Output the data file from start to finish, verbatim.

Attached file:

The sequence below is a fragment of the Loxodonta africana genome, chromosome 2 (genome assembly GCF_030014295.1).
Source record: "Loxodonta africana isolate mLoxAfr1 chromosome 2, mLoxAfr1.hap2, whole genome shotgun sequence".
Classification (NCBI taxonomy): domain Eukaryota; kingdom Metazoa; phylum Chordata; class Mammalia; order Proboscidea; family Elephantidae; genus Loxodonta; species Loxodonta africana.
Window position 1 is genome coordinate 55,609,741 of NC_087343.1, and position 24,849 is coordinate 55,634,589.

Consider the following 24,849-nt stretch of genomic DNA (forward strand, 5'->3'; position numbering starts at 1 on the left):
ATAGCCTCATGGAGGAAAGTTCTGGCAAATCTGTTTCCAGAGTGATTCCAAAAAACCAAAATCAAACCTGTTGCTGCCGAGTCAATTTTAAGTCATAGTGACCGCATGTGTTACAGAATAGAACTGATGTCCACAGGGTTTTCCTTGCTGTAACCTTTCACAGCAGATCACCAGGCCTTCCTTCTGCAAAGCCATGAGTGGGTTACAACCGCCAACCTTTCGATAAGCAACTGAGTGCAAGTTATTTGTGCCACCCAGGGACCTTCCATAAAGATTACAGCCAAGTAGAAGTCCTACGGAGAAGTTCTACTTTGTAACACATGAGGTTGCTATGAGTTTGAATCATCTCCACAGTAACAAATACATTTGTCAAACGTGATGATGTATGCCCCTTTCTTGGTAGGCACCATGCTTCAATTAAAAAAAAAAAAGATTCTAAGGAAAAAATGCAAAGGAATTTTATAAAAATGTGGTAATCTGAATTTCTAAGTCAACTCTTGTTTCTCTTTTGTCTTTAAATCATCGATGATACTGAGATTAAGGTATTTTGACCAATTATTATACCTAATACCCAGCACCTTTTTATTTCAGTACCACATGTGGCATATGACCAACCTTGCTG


The sequence below is a fragment of the Loxodonta africana genome, chromosome 2 (genome assembly GCF_030014295.1).
Source record: "Loxodonta africana isolate mLoxAfr1 chromosome 2, mLoxAfr1.hap2, whole genome shotgun sequence".
Classification (NCBI taxonomy): domain Eukaryota; kingdom Metazoa; phylum Chordata; class Mammalia; order Proboscidea; family Elephantidae; genus Loxodonta; species Loxodonta africana.
Window position 1 is genome coordinate 55,609,741 of NC_087343.1, and position 24,849 is coordinate 55,634,589.

Consider the following 24,849-nt stretch of genomic DNA (forward strand, 5'->3'; position numbering starts at 1 on the left):
ATAGCCTCATGGAGGAAAGTTCTGGCAAATCTGTTTCCAGAGTGATTCCAAAAAACCAAAATCAAACCTGTTGCTGCCGAGTCAATTTTAAGTCATAGTGACCGCATGTGTTACAGAATAGAACTGATGTCCACAGGGTTTTCCTTGCTGTAACCTTTCACAGCAGATCACCAGGCCTTCCTTCTGCAAAGCCATGAGTGGGTTACAACCGCCAACCTTTCGATAAGCAACTGAGTGCAAGTTATTTGTGCCACCCAGGGACCTTCCATAAAGATTACAGCCAAGTAGAAGTCCTACGGAGAAGTTCTACTTTGTAACACATGAGGTTGCTATGAGTTTGAATCATCTCCACAGTAACAAATACATTTGTCAAACGTGATGATGTATGCCCCTTTCTTGGTAGGCACCATGCTTCAATTAAAAAAAAAAAAGATTCTAAGGAAAAAATGCAAAGGAATTTTATAAAAATGTGGTAATCTGAATTTCTAAGTCAACTCTTGTTTCTCTTTTGTCTTTAAATCATCGATGATACTGAGATTAAGGTATTTTGACCAATTATTATACCTAATACCCAGCACCTTTTTATTTCAGTACCACATGTGGCATATGACCAACCTTGCTG